The input signal from the modulator unit, presumed to be at the end of a long piece of coaxial cable enters the PA via an isolated BNC socket. The cable must be terminated externally with a 50R load. If the same cable is driving both PA sections, a T splitter must be used to connect both inputs together. Note that due to the relatively high input impedance of the PA inputs, one cable with a 50R teminator can easily drive both PA sections. The signal is coupled into the input transformer with a 1K resistor, ensuring that the input impedance will be >1K and mostly resistive. The secondary of the transformer is tuned and couples into the op-amp input. The 4K7 biasing resistor also damps the Q of this tuned circuit, ensuring that the sidebands of the signal do not get attenuated too much. The BD139/BD140 and op-amp combination is a standard push-pull configuration which forms the PA driver. If possible the base bias diodes should be glued to the transistors. The signal from the driver is AC coupled to the gate of the PA MOSFET. An LM317 is used to provide the gate bias for the MOSFET. This should be initially set such that the PA current is about 100mA with no signal input; this is generally around 4V. The PA bias can then be fine tuned by injecting an 80% modulated carrier from the modulator and adjusting the bias for maximum PA linearity when operating near full power. The 0.25R resistor in the source of the MOSFET provides some DC negative feedback to stabilise the bias point. The AC negative feedback components from drain to gate provide extra PA stability and tend to damp VHF harmonics which can be created when the PA is overdriven, or if the load is accidentally disconnected. The 10R gate resistor is another damping component to improve stability. The stability of the PA is very good, even when no load or a short is present at the output. The overdrive characteristic is very good too, with quite soft clipping appearing under overdrive conditions, prior to the current limit operating. The ouput from the PA MOSFET is matched into the output filter with a 1:4 transmission line transformer. The output filter is taken from standard filter tables and rolls off rapidly above 2MHz. If possible, future designs will use the next size up of toroid core for the filter inductors, so that thicker wire can be used.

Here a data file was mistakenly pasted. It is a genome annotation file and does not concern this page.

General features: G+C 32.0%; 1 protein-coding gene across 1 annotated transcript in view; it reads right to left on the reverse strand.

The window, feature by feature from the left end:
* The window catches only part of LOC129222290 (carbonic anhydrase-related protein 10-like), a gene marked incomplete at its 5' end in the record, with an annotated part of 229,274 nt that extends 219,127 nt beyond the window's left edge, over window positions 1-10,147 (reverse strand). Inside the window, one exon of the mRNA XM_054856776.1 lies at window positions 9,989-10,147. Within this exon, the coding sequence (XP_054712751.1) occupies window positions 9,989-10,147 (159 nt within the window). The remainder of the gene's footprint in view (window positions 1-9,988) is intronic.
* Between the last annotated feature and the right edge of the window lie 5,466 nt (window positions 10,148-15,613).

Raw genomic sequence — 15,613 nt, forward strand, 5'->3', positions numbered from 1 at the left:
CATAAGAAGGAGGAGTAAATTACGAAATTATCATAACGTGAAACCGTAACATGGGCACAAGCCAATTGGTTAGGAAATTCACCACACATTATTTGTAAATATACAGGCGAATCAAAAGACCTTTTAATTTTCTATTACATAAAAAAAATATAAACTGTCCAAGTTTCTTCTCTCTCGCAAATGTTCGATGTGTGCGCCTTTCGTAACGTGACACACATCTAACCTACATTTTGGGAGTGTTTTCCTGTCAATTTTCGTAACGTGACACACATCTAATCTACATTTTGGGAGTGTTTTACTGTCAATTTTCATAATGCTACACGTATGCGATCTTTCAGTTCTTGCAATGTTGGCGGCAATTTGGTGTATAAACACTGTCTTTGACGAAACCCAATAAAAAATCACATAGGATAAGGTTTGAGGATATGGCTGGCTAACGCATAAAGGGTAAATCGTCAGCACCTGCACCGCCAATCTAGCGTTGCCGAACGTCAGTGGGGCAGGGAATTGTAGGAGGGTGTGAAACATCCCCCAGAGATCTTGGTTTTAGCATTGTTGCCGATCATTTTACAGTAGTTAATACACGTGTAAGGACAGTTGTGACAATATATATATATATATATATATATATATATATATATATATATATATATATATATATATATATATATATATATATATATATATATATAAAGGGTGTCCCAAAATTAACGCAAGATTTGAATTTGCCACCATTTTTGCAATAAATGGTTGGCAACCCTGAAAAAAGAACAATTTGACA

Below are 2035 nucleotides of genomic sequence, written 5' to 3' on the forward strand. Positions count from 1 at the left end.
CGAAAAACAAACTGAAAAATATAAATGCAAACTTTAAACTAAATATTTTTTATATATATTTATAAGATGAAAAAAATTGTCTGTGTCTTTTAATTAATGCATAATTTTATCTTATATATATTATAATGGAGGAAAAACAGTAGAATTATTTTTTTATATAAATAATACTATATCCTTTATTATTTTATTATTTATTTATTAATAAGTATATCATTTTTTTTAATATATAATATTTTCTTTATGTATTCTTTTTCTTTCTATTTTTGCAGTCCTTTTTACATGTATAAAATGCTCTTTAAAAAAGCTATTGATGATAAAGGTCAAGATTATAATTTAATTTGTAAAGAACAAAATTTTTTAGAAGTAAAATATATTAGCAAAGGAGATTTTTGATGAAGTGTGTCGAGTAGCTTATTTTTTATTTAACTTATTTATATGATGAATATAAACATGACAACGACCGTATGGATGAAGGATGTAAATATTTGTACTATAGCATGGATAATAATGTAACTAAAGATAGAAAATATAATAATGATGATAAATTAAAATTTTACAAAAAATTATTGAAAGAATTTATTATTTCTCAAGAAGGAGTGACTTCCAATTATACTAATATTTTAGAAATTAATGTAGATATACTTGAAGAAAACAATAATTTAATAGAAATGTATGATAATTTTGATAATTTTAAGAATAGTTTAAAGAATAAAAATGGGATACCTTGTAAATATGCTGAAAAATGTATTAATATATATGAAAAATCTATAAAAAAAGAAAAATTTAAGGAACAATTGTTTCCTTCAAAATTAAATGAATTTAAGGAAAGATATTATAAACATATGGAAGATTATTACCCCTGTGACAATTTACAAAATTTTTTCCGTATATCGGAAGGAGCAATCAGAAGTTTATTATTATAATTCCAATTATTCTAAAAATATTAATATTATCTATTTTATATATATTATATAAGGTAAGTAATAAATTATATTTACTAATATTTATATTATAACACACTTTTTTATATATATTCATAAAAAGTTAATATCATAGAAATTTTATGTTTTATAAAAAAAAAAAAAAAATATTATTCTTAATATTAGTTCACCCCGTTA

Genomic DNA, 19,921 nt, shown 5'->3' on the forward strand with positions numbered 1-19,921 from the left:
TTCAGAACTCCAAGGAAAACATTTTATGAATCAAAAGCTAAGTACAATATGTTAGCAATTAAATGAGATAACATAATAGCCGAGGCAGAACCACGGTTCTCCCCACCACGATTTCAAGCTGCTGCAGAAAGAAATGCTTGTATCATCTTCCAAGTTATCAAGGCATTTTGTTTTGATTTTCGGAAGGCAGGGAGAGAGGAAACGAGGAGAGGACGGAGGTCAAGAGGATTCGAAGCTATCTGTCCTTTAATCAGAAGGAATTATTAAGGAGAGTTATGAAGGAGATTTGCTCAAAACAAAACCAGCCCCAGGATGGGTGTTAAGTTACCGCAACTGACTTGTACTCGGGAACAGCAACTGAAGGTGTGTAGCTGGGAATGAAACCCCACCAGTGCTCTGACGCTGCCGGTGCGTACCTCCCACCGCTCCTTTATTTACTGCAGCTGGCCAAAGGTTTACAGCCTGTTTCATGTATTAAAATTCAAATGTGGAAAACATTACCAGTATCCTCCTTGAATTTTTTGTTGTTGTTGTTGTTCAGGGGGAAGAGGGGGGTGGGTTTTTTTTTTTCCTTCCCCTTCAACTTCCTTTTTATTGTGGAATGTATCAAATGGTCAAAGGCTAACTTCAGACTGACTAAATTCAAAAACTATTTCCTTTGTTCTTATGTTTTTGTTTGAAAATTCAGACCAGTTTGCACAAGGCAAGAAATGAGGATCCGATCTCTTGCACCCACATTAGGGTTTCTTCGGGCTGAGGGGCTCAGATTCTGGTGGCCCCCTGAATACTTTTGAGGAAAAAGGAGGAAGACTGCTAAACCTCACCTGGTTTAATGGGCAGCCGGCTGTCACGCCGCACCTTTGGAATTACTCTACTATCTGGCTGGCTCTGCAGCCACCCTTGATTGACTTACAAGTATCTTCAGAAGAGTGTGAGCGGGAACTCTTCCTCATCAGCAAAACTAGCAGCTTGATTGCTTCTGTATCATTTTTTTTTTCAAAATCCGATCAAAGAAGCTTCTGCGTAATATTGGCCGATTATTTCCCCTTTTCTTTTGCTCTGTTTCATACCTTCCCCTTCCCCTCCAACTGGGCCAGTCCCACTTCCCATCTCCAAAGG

The PSU is entirely standard, except to note that it is possible to set the voltage operating point of the PA such that the LM317T is providing its maximum 1.5A just at the PA clipping point. In this way, if the PA is driven beyond the clip point, more current will be drawn and the LM317T will go into current limit shut down, discouraging further advancement of the gain control. This is a good way to provide the maximum possible peak ouput of the PA, while making it difficult to abuse.